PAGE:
I thought I was tech savvy, but…

 

Well, I guess its true that the pace and scope of computer technology sometimes leaves us old guys behind.

I have tried to stay current; I have Facebook accounts (that I don’t know why but am told I need them); I have a blog that confuses me and my visitors. I have a twitter account that I don’t get; I had a Linked In account that drove me crazy and was difficult to stop; I have a Tumbler account, unused; I have several unused Yahoo accounts, several Gmail accounts, even some old Aol accounts, long dormant.  I have a YouTube account that actually works well for me. I have a google+account that somehow ties into my YouTube stuff, I think. I would like to be able to email a lot of people at once, but that seems impossible as a DIY project.

In our home of two adults, we have two Mac desktops, two iPhone 6’s, one Mac laptop, one iPad, three apple TV boxes, one Kindle, and high speed internet service. I have a closet full of old printers, old computers, and untold numbers of wires and connectors.

I host live webinars through WebEx and that works OK. We Skype with the grandkids. I make and post dozens of videos on YouTube. I have looked at Vimeo, but don’t see the point.

We buy a lot of stuff through Amazon, with good results.

I get way to much junk mail, and don’t know why. (At least the porn offerings have stopped.)

In addition to the above activities, I like to garden, to woodwork, to play with my dogs, to enjoy my wife, to cook, to follow politics, and I am learning to play the dulcimer.

I don’t want to sound like the late Andy Rooney, (who loved his Shopsmith by the way) but maybe that’s why old guys have trouble staying current with technology. We have lives to live.

Anyone feel the same way?

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3 thoughts on “I thought I was tech savvy, but…”

  1. Doug,
    I am an avid woodworker, starting as a child building the proverbial treehouse (with a porch no less) and finally acquiring a Shopsmith 510 in 1998. I have upgraded to the Mark 7-520 double tilt 3 years ago. However, my day job is Information Technology and I have been using computers since 1978 and making a living from them since 1985. Today I am a Director of IT Programming and Quality Assurance.

    With that said, your issues are common for everyone. And reality is, use what works for you and throw away the rest. I do not use social media, partly because I keep a low profile being involved in computer security. In addition, because social media is the business of sharing your information and all the hype to get you to believe that is OK. Reality, you should be as private as possible while sharing those things that do not place you at risk. So anything you share can be used against you, for example if you use your dog’s name, as a password then do not share your dog’s name with anyone. You do not want spam then act like a spammer, notice my email is p47blt@gmail.com, that looks a lot like a spammers email address. Spammers do not send email to spammers so I hide behind their standard naming conventions. Heck I pay my bills with money orders, because they are not traced and I get virtually no junk mail because the bank cannot tell anyone what I spend my money on (yeah, I know I am over the top, but really I get one or two pieces of junk mail each month).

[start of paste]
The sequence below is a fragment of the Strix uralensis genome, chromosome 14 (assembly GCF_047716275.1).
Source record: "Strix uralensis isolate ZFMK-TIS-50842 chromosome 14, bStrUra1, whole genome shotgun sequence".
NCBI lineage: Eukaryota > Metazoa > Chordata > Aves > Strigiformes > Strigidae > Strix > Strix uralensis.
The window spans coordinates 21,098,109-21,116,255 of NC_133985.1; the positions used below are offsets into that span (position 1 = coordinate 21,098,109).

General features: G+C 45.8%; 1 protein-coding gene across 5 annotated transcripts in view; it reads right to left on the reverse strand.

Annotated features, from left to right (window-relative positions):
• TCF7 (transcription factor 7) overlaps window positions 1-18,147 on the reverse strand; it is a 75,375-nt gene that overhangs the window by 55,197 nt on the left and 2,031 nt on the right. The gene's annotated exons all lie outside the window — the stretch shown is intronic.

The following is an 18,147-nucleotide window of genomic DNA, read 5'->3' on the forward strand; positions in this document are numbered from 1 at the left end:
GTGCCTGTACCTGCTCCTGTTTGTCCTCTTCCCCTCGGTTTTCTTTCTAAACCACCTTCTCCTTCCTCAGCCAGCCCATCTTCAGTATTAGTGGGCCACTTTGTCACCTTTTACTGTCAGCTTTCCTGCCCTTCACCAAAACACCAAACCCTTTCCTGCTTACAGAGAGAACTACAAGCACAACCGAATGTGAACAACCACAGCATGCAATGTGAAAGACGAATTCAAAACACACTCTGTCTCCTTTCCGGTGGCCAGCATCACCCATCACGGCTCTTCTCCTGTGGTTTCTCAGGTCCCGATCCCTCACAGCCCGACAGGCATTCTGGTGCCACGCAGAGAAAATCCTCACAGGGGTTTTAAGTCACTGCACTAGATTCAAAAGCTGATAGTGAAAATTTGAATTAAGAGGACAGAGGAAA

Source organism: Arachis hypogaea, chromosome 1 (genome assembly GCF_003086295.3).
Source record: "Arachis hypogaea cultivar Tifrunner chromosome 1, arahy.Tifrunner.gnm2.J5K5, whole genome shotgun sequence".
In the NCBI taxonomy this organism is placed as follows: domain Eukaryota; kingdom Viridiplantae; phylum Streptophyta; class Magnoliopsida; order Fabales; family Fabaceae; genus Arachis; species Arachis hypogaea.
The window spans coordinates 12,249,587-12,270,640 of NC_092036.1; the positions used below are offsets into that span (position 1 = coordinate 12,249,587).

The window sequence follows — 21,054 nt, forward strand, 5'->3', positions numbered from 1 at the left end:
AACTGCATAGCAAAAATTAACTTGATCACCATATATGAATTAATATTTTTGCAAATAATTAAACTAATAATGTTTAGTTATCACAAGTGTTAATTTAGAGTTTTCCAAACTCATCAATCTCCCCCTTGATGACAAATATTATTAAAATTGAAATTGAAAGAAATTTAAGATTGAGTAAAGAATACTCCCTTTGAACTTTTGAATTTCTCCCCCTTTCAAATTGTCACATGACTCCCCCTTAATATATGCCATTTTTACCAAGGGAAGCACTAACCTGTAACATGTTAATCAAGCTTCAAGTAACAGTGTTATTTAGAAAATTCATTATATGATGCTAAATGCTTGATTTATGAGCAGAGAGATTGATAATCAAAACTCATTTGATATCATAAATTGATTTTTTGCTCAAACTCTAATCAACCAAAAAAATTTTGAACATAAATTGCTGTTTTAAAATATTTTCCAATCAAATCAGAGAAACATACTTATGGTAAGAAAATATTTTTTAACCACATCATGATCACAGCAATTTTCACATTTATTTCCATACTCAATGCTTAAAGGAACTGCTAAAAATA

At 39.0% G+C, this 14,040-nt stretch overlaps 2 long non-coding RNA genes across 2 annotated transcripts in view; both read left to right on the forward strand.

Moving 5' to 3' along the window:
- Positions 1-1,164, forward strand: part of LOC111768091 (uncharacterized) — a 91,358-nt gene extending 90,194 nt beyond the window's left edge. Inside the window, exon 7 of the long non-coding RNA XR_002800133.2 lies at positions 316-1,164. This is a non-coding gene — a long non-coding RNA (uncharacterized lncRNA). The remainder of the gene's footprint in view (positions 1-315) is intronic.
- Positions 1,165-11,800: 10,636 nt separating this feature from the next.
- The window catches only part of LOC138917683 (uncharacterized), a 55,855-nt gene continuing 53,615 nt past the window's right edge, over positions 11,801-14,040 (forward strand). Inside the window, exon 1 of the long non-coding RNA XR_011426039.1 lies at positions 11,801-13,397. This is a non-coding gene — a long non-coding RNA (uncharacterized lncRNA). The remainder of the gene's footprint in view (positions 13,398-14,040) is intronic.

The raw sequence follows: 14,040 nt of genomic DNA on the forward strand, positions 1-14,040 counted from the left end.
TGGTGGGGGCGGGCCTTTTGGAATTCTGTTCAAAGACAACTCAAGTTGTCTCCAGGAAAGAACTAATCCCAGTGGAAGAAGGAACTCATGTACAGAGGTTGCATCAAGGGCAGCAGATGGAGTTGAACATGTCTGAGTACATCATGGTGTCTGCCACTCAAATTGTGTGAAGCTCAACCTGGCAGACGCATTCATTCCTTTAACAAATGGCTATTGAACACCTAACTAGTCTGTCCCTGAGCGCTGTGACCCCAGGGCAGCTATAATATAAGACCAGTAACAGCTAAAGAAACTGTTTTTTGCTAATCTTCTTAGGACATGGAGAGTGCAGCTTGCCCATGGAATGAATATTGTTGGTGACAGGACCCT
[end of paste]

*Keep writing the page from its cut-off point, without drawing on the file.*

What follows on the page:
If you want to protect your machine look into security solutions using whitelists (PCmatic is the most popular, goofy commercials but great product). You already run Mac so you have a lower probability of being hacked but even there you need to get a good security solution.

    You want to send to multiple people, investigate groups. If you have an email package, it will absolutely have a group solution. In order to use groups it should be noted you likely would need to add the email addresses as contacts.

    I would be happy to answer any questions you may have, if I do not know the answer I will research it for you (I have been doing this a long time and know where to find things or know other people that do). It is the least I can do when you are sharing with us. Thanks, Al

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    1. Al, thank you so much! I was thinking I could do nothing but just take my chances. It feels like we have to either be totally vulnerable or go live in a cave. I would love to spend a little time with you to discuss some of my needs/concerns. If you send me an email with the email address you want me to use to contact you.

      Like

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